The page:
ILN Today Post
January 12, 2018
The Trade Marks Rules, 2017, has -implemented certain significant changes in the procedural aspect of declaring a trademark to be a well -known mark by way of filing a request before the Trade Marks Registry alongwith supported documents in the form of statement of case and an official fee of INR One hundred thousand ( One Lakh). The Office of Controller General of Patents, Designs and Trade Marks (CGPDTM) has also issued notifications elucidating the process of submitting the evidences showing the use of trademark, existing and potential customers for goods/services available under trademark, the duration, extent and geographical area of use of the mark, judicial pronouncements wherein trademark declared to be well known etc. There was no procedure for determining the well-known mark, though there were instances whereby trademarks were declared well -known during infringement/passing off proceedings or in opposition/rectification proceedings etc. With the advent of new rules it now obligates the Trademark Registry to provide an extraordinary protection to the well-known trademarks and safeguards them from the vices of infringement and passing off.
Continue Reading… Well Known Trademark Article 09.01.18
March 16, 2016
Under the Canadian Trade-marks Act, one can request that the Registrar of Trade-marks commence Section 45 Proceedings to cancel a trademark registration for non-use. The Act states that the Registrar shall, upon the written request by any person (who pays the prescribed fee) after three years from the date of registration of a trademark, unless the Registrar sees good reason to the contrary, give notice to the registered owner of the trademark, requiring the registered owner to furnish within three months an affidavit or a statutory declaration, showing, with respect to each of the goods or services specified in the registration, that the trade-mark was in use in Canada at any time during the three year period immediately preceding the date of the notice.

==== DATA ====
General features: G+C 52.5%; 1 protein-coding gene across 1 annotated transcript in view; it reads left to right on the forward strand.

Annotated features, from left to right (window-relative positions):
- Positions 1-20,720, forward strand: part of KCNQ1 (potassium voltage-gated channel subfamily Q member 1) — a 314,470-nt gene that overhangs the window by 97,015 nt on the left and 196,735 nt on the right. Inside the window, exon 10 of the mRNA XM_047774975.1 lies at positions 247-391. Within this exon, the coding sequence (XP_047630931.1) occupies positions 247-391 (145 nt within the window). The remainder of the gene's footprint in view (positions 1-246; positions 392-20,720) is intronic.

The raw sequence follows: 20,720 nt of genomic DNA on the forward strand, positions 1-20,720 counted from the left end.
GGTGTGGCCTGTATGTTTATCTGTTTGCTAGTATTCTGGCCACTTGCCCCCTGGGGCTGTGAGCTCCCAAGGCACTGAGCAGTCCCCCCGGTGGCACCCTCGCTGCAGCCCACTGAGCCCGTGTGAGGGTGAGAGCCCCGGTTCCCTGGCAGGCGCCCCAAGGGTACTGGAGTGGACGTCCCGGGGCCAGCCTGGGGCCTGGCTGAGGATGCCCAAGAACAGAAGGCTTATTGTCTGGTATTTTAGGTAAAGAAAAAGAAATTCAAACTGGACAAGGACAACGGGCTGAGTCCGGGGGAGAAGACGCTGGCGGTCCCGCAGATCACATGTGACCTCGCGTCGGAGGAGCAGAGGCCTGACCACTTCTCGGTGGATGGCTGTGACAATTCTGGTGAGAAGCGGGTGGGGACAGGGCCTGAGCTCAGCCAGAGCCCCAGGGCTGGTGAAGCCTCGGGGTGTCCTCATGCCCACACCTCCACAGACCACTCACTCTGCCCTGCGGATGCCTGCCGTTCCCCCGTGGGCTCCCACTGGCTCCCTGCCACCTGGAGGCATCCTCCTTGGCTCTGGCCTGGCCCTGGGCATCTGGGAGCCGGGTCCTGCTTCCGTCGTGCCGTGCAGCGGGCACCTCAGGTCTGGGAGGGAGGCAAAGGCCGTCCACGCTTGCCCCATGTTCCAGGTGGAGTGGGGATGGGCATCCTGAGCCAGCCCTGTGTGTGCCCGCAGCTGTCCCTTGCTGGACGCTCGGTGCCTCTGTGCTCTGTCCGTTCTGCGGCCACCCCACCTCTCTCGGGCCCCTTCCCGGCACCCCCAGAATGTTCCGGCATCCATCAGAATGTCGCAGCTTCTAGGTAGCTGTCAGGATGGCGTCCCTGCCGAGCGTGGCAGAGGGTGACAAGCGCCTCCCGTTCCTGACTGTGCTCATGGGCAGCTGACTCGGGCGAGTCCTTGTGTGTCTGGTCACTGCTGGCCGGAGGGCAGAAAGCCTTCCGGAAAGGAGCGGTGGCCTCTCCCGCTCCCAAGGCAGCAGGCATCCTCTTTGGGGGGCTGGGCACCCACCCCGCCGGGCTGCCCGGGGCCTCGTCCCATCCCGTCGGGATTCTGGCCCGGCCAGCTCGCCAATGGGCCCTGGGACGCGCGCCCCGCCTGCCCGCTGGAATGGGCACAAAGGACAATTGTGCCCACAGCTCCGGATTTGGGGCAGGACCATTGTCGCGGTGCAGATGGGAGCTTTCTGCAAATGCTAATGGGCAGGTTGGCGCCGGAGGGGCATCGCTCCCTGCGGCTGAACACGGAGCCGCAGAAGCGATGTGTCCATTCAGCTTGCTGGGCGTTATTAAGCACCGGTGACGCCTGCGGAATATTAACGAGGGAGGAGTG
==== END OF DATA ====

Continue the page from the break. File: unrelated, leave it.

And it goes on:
August 12, 2015
The recent Federal Court of Australia decision in Skyy Spririts LLC v Lodestar Anstalt  FCA 509 serves as a reminder that Australian registered trade marks are vulnerable to removal on the basis of non-use if licensing and structuring arrangements are not adequate.
Under the Australian Trade Marks Act 1995 (Cth) a trade mark may, upon application, be removed from the register if the registered owner has not used the trade mark in Australia for a continuous period of 3 years.
As part of a long running dispute between Wild Turkey Bourbon and Wild Geese Rare Irish Whisky about their rights in Australia with respect to the trade marks “WILD TURKEY” and “WILD GEESE”, a non-use application was filed with IP Australia seeking removal of Wild Turkey Bourbon’s “WILD GEESE” trade mark registration.
July 29, 2015
I spent years at my office watching the gradual construction of the 70-story mixed-use TRUMP TOWER complex in downtown Toronto, Canada. It is now a Toronto landmark and a place for the lawyers and bankers in the financial district to wine and dine clients. Trump, two of his affiliated companies (Affiliates) plus the licensed developer have been sued (Singh v. Trump). The plaintiffs were attempting to hold Donald Trump (the presidential candidate!) liable for alleged misrepresentations by the developer of the attributes of certain hotel condominium units in the Trump Tower complex. The developer was licensed by one of Mr. Trump’s Affiliates to use Mr. Trump’s name and trade-marks for the Trump Tower complex.